Readers of the UK government’s recent Digital Britain report will be aware that it identifies the need for innovation in digital content, applications and services, and priorities for the UKinclude a rapid transition to next generation high-speed mobile broadband andprogress towards universal coverage in 3G and Next Generation Mobile.
According to a recent poll conducted by Broadband Genie, as few as 11% of those whose who use mobile broadband are happy with the speed of their service, with lack of coverage and intermittent service being common complaints.
Compare this with the optimistic assessment of the state of 3G technology by the GSMA, which represents the interests of the worldwide mobile communications industry. Apparently there are more than 300 networks across 127 countries and1500 HSPA-enabled devices readily available on the market. This, says the GSMA, adds up to HSPA being the fastest adopted mobile technology of all time.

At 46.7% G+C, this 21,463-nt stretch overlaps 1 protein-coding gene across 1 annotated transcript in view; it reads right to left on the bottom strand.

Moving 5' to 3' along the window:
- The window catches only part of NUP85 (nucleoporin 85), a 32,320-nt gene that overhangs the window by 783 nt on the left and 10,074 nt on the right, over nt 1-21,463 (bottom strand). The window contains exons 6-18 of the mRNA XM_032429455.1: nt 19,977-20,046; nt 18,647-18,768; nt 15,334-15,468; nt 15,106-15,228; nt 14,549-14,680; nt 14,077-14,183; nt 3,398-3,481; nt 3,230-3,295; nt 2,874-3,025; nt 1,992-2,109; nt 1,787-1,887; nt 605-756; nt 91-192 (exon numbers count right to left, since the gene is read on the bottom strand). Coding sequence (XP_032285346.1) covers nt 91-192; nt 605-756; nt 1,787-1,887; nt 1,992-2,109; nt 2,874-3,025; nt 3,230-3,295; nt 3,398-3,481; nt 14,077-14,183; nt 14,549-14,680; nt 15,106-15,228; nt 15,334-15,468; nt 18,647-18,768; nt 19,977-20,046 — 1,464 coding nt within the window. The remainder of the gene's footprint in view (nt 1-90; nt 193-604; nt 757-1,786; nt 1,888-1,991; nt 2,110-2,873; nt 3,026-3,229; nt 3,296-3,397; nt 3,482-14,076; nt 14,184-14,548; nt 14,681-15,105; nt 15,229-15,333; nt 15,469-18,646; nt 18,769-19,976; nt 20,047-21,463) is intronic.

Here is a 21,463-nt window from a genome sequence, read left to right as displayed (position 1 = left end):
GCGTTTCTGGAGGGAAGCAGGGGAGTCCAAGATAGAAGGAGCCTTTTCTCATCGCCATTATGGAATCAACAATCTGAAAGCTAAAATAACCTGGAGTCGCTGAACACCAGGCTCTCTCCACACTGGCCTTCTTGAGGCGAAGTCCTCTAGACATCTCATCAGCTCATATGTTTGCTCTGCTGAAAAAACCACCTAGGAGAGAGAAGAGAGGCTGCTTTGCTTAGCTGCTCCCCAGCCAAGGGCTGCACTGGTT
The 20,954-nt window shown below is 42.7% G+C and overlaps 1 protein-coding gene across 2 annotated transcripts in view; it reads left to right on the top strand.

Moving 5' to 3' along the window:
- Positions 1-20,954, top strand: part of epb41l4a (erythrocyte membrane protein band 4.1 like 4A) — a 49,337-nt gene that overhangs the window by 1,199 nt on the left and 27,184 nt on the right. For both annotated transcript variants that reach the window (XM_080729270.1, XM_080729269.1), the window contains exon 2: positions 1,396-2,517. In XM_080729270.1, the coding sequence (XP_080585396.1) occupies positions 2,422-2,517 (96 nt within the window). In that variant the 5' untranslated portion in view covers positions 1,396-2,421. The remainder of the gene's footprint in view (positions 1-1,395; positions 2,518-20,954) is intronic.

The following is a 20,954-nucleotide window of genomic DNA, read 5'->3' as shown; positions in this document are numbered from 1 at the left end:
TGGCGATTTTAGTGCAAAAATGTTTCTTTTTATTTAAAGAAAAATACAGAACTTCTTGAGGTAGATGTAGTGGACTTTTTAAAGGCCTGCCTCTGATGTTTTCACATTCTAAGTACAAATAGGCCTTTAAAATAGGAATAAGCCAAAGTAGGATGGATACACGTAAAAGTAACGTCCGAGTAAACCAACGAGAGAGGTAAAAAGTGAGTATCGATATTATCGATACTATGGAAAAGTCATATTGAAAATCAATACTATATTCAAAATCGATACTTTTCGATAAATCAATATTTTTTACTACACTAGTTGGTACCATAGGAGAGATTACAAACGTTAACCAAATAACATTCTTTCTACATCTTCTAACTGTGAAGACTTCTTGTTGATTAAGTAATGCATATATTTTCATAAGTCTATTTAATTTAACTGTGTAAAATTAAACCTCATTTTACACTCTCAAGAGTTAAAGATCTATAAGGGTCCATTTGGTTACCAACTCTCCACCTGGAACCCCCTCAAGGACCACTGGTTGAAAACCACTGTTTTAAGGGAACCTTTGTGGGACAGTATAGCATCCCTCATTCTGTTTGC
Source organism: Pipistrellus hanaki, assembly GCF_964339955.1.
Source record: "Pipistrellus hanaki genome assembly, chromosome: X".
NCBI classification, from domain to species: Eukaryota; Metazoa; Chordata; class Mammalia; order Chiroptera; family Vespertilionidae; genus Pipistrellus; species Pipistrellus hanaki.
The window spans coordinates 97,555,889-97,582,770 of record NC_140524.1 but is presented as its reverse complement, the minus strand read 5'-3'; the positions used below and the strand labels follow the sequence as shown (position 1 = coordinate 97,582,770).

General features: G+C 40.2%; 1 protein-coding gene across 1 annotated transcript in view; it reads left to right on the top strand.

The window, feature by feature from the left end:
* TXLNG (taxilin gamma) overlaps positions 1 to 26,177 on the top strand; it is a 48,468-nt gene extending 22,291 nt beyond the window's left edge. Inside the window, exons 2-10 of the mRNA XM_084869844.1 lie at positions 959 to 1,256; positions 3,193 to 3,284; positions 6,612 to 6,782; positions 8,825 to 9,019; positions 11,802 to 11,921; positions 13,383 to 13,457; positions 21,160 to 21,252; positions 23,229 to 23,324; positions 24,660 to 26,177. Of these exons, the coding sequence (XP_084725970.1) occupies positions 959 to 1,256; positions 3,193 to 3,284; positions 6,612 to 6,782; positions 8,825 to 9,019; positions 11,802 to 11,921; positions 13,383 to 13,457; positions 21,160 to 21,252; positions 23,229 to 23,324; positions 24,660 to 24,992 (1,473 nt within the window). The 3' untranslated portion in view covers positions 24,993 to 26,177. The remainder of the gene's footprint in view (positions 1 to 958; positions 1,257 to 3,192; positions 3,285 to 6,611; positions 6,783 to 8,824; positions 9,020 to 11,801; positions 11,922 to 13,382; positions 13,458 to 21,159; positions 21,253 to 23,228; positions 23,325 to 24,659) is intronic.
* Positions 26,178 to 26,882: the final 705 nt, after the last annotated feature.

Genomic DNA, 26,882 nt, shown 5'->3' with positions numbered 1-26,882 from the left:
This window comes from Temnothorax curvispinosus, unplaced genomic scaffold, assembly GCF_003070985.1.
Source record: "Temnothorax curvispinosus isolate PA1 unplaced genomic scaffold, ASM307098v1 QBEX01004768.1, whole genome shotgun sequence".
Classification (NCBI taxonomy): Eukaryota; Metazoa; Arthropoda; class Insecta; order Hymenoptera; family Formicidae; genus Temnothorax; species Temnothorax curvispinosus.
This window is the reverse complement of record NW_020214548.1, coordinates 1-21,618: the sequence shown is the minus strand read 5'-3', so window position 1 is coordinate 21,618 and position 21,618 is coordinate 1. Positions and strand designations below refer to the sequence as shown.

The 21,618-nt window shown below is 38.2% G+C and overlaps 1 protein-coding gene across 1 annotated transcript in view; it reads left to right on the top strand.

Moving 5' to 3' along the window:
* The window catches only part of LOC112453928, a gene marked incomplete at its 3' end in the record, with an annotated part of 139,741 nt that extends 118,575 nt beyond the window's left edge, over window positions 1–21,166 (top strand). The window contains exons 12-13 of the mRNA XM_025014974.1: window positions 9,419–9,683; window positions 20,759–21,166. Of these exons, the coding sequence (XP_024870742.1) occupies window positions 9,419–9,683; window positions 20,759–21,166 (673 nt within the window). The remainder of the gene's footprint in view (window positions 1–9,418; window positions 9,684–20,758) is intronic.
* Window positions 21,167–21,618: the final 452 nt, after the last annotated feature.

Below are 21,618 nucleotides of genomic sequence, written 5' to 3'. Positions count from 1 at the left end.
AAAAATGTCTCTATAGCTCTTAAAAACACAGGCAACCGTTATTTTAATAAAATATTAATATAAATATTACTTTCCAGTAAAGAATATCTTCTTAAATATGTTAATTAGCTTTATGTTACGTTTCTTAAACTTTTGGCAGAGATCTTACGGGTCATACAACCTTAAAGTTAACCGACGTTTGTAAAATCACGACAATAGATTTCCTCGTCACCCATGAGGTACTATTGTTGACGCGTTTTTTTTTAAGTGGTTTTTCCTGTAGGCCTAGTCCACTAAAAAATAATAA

Phil Sheppard, Director of Technical Solutions at 3 UK, thinks that mobile broadband must play a key part in internet service provision in the future. “[Mobile broadband] is very cost effective, it actually doesn’t need government funding, what it needs is access to spectrum, that’s the key,” said Sheppard, continuing: “If you have the right spectrum you only need about three or four thousand sites enabled with this spectrum to provide access to roughly two million households that do not have broadband access at home.”
The situation should improve by the end of 2009, when more spectrums become available after the UK switches completely from analogue to digital television. Recent research suggests that there could be 94 million users of mobile technology in Europe by 2017, so it looks like this technology is here to stay.